Tim Benz: Brady and Gronk hurt the Steelers worse than you think
It’s the nearly annual drumbeat of “Patriots Week” in Pittsburgh: How are Tom Brady and Rob Gronkowski going to skewer the Pittsburgh Steelers this year?
The Steelers have managed to win just once in six tries against New England when that quarterback and tight end combination have been on the field together. They’ve hooked up 39 times for 664 yards and eight touchdowns. Their yards per target is 13.55. Their target percentage is 79.6.
Aside from that, they’ve been ineffective, I guess.
There’s an easy way to tamp down the feeling of inadequacy against the two future Hall of Famers. And it’s by remembering that — well — they are both future Hall of Famers.
So, you know, they do this to everybody! And that should make all Steelers fans feel better.
If only that were true.
As we outlined after the Pats won at Heinz Field in 2017, Brady and Gronk have been disproportionately good against the Steelers during their nine-year partnership.
They certainly were during that afternoon last December en route to a 27-24 win. Brady hit the WPIAL alum on 9-of-13 passes for 168 yards and a crucial two-point conversion.
In six games against the Black and Gold, Gronkowski has averaged 110 yards. That’s his best average against any AFC team. He has eight touchdowns. Only twice-a-year divisional foes Buffalo (12 in 14 games) and Miami (9 in 13 games) have allowed more Gronkowski scores.
Those 664 career yards against the Steelers are 219 more yards than any other team outside the AFC East has yielded to him.
As for Brady, he’s 11-2 versus the Steelers, including 3-0 in the playoffs. His touchdown-to-interception ratio versus the local club is 30-4.
In non-divisional play, only the Colts have suffered more losses to Brady. The Jaguars (71 percent) are the only AFC team to yield a higher completion percentage to him than the Steelers (68 percent) in regular-season play. And Brady’s average of 312 yards per game against the Steelers is tops among AFC competition.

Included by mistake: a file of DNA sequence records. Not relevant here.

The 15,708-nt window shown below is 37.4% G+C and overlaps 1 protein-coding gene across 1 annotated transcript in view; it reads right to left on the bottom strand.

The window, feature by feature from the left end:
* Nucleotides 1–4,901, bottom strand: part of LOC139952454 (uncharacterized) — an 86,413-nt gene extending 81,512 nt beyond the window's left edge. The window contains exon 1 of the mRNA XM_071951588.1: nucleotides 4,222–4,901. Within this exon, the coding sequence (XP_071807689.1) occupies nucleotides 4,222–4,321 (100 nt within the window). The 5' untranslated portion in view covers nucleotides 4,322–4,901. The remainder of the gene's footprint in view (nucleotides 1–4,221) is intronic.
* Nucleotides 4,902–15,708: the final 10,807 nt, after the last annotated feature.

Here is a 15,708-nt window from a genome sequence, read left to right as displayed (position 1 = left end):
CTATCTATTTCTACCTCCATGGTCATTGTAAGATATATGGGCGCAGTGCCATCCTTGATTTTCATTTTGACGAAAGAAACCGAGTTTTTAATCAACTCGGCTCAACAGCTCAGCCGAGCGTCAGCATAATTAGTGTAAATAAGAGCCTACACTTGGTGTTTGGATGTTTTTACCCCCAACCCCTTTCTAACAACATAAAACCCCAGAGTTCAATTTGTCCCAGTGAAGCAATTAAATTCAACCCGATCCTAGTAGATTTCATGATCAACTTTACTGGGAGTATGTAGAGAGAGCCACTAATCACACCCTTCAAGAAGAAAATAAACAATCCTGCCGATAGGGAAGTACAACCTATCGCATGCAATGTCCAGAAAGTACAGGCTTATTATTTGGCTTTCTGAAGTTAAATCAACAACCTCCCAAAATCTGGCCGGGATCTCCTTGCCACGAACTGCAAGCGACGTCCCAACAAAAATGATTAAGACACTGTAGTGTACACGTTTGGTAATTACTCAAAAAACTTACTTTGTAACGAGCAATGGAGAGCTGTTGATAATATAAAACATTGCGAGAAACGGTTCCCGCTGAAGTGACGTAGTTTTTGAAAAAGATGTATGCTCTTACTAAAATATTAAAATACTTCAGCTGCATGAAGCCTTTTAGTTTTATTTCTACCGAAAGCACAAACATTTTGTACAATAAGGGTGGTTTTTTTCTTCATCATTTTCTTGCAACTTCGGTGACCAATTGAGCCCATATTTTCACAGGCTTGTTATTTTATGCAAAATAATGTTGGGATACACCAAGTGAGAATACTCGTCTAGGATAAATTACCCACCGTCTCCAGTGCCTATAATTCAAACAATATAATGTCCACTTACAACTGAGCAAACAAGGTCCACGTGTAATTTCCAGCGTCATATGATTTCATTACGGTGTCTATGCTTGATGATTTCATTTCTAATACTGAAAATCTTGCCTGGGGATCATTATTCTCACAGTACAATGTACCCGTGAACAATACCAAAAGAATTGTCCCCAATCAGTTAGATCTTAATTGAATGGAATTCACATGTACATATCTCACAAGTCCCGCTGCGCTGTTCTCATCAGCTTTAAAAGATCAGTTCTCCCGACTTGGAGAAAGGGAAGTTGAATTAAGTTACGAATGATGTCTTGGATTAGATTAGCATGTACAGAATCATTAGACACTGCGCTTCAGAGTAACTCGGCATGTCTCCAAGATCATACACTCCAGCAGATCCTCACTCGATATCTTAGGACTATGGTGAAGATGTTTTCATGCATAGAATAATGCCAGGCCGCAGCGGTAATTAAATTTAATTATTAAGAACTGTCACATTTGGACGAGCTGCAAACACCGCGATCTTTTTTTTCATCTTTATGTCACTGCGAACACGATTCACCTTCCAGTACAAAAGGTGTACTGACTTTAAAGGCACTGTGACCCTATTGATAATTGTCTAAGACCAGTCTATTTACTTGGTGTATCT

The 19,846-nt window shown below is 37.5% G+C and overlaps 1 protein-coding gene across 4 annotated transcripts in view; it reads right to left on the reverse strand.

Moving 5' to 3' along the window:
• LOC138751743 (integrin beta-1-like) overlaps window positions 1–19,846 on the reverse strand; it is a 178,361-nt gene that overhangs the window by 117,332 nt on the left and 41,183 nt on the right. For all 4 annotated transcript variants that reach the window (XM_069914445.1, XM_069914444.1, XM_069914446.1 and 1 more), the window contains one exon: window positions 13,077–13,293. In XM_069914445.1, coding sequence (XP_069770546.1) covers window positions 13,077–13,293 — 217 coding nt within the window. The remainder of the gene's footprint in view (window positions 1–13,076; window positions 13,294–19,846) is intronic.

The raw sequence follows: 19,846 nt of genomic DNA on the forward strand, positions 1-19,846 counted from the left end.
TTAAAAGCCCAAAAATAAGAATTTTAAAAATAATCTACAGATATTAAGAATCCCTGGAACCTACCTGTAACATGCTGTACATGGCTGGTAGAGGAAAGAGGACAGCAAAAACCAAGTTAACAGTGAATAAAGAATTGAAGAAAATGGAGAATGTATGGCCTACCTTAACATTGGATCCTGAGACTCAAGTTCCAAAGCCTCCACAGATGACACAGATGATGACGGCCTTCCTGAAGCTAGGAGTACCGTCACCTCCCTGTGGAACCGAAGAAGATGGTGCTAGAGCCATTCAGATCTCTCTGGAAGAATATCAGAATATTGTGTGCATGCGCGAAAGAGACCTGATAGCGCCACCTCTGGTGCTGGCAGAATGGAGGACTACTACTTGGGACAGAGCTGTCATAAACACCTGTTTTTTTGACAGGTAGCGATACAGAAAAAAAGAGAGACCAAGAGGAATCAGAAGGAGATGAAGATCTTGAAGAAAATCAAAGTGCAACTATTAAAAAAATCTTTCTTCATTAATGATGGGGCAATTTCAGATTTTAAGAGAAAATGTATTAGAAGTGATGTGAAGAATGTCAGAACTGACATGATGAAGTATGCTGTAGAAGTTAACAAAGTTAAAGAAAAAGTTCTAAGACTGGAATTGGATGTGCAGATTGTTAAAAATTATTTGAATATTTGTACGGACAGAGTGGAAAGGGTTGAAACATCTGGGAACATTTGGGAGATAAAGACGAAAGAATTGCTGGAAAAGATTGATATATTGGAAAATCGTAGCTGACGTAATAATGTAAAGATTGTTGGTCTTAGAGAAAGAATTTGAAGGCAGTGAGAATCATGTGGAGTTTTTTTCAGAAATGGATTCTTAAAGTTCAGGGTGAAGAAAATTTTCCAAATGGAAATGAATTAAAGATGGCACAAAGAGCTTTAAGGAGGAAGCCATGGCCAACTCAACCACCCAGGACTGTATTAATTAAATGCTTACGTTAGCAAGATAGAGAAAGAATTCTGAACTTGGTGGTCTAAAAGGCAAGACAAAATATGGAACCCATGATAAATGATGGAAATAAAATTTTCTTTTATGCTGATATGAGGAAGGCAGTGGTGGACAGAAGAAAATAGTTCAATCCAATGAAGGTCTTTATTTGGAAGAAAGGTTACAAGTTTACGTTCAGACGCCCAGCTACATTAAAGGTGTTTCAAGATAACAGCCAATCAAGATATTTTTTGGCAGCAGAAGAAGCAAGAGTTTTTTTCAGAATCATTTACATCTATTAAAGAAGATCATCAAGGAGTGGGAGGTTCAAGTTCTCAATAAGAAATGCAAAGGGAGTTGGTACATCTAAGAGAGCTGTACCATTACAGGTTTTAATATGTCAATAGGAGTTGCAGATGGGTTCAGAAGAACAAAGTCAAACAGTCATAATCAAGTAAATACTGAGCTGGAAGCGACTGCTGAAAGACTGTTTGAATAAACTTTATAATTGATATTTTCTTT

One guy who tried to cover Gronkowski frequently last year was Sean Davis. Since then, he has been moved from strong safety to free safety. But the third-year defensive back is expecting to cover Gronk a bunch again even if he isn’t “manned up” against him.
“I’m still playing free (safety),” Davis said Wednesday. “Just looking forward to shadowing him to make sure he doesn’t have a huge impact making the big plays on us like he did last year. It’s my job specifically to make sure he doesn’t gash us.”
But Davis cautioned “shadow” doesn’t mean following Gronkowski all over the field like Joe Haden often does versus another team’s star wide receiver.
“I’m going to be in the post. I’m going to make sure if he’s running deep that’s where my eyes are. Make sure he doesn’t catch the ball deep on us,” Davis added.
Cam Sutton and Artie Burns both could see more time this week and may be in the mix to take a run at Gronkowski in various looks.
In general, defensive end Cameron Heyward — who was a rookie back in 2011 when the Steelers last beat New England — says the Steelers have simply allowed the Patriots’ two big guns to stay “in their comfort zone” too often.
“As a defense, we’ve never come up with a stop when we’ve needed it the most,” Heyward said. “We (as a pass rush) can make Brady uncomfortable. But I look for our secondary to make (Gronkowski) uncomfortable, as well.”
Over his 13 career games against the Black and Gold, Brady has been sacked only an average of 1.92 times per start. Not too discomforting for the visiting Patriots.
Steelers head coach Mike Tomlin was asked if he’s ever seen anything work against Brady and Gronkowski.
“Yes. But we haven’t been a part of it,” Tomlin deadpanned. “We’re looking to be.
“When you play a guy like (Gronkowski), it’s going to be multiple people and multiple coverages.”
Does “multiple” mean sneaking a 12th or 13th guy on the field? Because short of that, I’m not sure what else will help on Sunday.
Tim Benz is a Tribune-Review staff writer. You can contact Tim at firstname.lastname@example.org or via Twitter @TimBenzPGH. All tweets could be reposted. All emails are subject to publication unless specified otherwise.